Irish FA President Raymond Kennedy last night asked Irish FA Premiership clubs to consider radical changes to the structure of the local game if they want to perform better in Europe.
Kennedy is also a close follower of the League of Ireland and sees the success of their clubs in European competitions as evidence of what summer football can achieve on the continent.
Glentoran’s 6-0 hammering at the hands of Israeli champions Maccabi Haifa rubbed salt into the wounds after Linfield and Lisburn Distillery suffered the two heaviest aggregate defeats in the opening round of the Europa League a week ago.
Crusaders won some pride back and will travel to Macedonia next week with hope after a 1-1 draw against Rabotnicki, but they must score away from home, which no Irish League team has managed in Europe this season.
In contrast Bohemians, St Patrick’s Athletic and Derry City all drew 1-1 in the opening legs of their respective European games and with Bohs and the Candystripes having home advantage next week and an away goal under their belts they will be fancied to progress.
Results like that are something that our teams can only dream of with just one win each for Glentoran and Linfield in the mainstream European competitions in the last 14 years.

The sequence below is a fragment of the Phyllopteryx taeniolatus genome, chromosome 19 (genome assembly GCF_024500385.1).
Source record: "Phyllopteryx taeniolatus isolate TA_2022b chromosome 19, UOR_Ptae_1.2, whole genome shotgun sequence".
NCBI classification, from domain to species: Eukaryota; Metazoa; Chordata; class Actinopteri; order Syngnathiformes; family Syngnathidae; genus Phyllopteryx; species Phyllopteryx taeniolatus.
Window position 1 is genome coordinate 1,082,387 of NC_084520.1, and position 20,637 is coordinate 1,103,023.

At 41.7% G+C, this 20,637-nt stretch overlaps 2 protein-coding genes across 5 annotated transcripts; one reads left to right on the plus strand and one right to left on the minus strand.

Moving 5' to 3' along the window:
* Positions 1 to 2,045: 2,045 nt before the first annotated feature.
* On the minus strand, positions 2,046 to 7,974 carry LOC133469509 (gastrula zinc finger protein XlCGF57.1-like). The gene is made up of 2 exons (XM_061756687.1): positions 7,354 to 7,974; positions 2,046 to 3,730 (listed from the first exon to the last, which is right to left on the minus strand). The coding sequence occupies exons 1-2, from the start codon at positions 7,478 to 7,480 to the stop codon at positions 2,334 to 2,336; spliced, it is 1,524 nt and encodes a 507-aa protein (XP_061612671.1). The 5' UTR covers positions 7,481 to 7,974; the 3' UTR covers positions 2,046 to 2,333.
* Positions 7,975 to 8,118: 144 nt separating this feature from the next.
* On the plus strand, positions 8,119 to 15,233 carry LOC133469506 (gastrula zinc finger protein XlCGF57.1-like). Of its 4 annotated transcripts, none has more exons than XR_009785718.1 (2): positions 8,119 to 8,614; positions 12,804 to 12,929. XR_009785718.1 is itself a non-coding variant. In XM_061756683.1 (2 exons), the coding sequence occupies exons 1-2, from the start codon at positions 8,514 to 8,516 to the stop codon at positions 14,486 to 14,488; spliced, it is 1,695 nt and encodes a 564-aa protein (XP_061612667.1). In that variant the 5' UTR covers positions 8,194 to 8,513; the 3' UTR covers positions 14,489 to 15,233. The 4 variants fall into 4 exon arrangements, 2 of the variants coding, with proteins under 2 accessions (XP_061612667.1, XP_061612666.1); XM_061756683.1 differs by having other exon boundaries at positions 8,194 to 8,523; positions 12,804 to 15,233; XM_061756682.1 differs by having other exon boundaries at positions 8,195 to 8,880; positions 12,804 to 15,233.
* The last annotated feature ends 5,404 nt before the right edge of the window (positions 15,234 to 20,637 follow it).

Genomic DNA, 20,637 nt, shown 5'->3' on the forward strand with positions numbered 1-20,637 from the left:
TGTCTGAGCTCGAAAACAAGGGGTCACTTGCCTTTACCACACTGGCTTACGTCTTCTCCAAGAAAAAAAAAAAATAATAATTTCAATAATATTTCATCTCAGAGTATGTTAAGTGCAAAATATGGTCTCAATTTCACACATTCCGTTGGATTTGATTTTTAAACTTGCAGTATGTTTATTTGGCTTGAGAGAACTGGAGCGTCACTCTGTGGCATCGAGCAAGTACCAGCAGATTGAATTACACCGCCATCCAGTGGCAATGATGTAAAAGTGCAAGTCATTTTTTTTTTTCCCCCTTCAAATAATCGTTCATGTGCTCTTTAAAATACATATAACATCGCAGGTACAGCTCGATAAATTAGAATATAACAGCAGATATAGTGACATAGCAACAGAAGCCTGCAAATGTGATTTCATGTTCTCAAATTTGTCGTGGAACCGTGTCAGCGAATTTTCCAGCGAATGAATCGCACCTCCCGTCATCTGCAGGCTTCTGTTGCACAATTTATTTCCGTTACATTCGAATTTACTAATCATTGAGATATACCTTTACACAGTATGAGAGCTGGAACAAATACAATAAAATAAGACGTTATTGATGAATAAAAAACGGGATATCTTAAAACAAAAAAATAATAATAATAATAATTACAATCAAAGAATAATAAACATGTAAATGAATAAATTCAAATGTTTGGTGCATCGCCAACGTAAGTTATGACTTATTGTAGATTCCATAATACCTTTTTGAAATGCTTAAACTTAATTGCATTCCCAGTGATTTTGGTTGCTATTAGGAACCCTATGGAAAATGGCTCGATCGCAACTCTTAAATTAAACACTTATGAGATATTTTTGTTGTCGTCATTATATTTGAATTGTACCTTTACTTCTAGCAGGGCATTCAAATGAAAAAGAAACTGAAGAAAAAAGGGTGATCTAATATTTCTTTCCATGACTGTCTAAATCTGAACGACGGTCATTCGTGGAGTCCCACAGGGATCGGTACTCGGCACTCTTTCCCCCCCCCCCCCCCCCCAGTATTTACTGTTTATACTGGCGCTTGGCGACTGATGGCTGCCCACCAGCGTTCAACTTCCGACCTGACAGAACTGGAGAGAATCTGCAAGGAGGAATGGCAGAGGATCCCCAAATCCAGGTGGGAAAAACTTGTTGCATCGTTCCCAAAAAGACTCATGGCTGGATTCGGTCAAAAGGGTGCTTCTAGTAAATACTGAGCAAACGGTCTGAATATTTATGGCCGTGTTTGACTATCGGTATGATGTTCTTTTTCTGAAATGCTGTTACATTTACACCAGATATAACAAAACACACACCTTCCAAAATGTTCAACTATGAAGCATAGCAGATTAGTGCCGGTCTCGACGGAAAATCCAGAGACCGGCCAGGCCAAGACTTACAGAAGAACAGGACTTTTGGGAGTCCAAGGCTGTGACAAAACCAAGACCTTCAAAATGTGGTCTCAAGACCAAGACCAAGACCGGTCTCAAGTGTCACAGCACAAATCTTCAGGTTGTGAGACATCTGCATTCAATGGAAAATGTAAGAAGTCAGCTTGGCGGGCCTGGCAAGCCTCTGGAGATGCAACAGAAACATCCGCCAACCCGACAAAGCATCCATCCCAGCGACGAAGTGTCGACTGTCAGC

“There isn’t a level playing field in Europe and our teams are under prepared for that level of football,” admitted Kennedy.
“It isn’t feasible for them to be properly prepared for matches in early July when they have had a month off before they start training again for European matches and are going in with maybe only one match behind them.
“Teams in the League of Ireland have definitely benefited from playing in the summer and to me that is the only way that our results in Europe will improve.
“When you see that Derry City, Bohemians and St Patrick’s Athletic all drew and Sligo Rovers, who were in Europe for the first time, only lost by one goal, the results speak for themselves.
“They are in the middle of their season and are much better prepared.
“A draw in Europe has to be considered a good result no matter who the opposition are.
“It may be hard to change the season, but why not try it and if it doesn’t work it can be changed back and we’ll try to come up with something else.
“The Danes and the Georgians haven’t started their seasons yet, but are still ahead of our clubs, so we have to try to close the gap somehow.
“It would be interesting to see how their preparations differ.
“A few years ago our teams had a couple of wins against Icelandic opposition. It would be interesting to go up against them and see how much they have caught up.”